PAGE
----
With the offseason fireworks likely over, a favorite emerges…or rather, stays in place
With the Bryce Harper sweepstakes officially over (in case you missed it, he signed a 13-year, $330 million deal with the Philadelphia Phillies this past week), the National League West picture seems to be firmly in place for the upcoming 2019 season.
The biggest offseason winners were the San Diego Padres, for reasons we will get into shortly. But the division seems likely to fall into familiar hands for yet another season, while the rest of the teams scramble for position. From my perspective, two teams could potentially make the playoffs this season out of the NL West, and they are the same two as last year.
Without further ado…
Los Angeles Dodgers
Projected record: 95-67
The Los Angeles Dodgers are the most likely team to win the National League West in 2019, which would be their 7th straight division crown. They’ve been to two straight World Series and dropped them both, first to Houston and last year to Boston. With as much success as these Dodgers have had in the regular season (and World Series appearances are nothing to sneeze at either!), they haven’t been able to capture that elusive championship, their last coming in 1988.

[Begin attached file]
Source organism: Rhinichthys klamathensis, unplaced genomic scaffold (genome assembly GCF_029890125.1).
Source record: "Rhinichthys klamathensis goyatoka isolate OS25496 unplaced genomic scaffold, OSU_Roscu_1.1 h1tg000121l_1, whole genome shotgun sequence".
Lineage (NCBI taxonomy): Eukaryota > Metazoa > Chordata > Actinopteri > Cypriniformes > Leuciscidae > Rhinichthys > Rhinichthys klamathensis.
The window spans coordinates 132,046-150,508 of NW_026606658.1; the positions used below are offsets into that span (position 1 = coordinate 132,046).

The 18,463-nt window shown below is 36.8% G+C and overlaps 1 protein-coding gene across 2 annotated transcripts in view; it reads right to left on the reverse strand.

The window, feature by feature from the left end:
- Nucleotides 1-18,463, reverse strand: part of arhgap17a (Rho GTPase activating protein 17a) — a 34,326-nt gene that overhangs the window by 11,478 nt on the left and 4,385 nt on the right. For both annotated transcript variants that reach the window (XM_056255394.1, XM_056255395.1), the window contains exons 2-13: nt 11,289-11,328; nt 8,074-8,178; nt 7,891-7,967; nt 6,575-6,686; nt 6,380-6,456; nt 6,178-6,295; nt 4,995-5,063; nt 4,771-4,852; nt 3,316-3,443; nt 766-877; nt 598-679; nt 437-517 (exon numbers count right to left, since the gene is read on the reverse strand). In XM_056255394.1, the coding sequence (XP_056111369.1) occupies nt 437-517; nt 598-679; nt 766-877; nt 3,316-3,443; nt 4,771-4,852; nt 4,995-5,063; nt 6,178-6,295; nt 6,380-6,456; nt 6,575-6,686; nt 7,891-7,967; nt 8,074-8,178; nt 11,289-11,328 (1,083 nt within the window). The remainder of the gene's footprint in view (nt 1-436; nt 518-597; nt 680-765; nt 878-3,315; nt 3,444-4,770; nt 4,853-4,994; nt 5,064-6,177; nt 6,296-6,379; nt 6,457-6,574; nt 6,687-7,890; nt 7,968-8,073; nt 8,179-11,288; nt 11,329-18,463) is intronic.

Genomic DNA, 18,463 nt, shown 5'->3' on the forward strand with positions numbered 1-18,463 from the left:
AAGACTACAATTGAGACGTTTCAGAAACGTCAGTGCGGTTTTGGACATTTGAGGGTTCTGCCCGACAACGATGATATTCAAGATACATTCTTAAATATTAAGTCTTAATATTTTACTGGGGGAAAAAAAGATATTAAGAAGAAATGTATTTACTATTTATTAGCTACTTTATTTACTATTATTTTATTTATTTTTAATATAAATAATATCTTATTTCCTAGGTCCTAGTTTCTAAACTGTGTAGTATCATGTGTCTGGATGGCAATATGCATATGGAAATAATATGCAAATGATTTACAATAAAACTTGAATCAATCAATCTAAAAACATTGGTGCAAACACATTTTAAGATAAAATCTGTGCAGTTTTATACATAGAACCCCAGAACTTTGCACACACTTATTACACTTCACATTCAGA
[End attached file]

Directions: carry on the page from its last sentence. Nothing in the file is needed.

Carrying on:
The roster remains largely unchanged from last year, though there are two additions to speak of that should boost the Dodgers. The first is a true addition: A.J. Pollock signed a four-year deal with the club this offseason. He hit .257 last season in Arizona with 21 home runs and 65 RBI, and he should provide a solid bat in the middle of the lineup.
The second addition isn’t really an addition, but a re-welcoming. Corey Seager is working to be back by Opening Day for the Dodgers in 2019. Seager was the 2016 National League Rookie of the Year, as well as an All-Star in both 2016 and 2017. Last season, he played 26 games before requiring Tommy John surgery and missing the rest of the season. He also underwent hip surgery in 2018 while sidelined. Seager’s consistency and ability to make an impact on both sides of the ball should be a welcome sight for Dodgers fans when he is able to rejoin the team.
Another big name in Los Angeles is, of course, Clayton Kershaw. Kershaw complained of shoulder discomfort during spring training in February, and the Dodgers have been monitoring his progress closely since. His goal, like Seager’s, is to be ready by Opening Day, but all parties involved know the risks of rushing a pitcher back. If he can’t go, expect Walker Buehler to be the starter on Opening Day.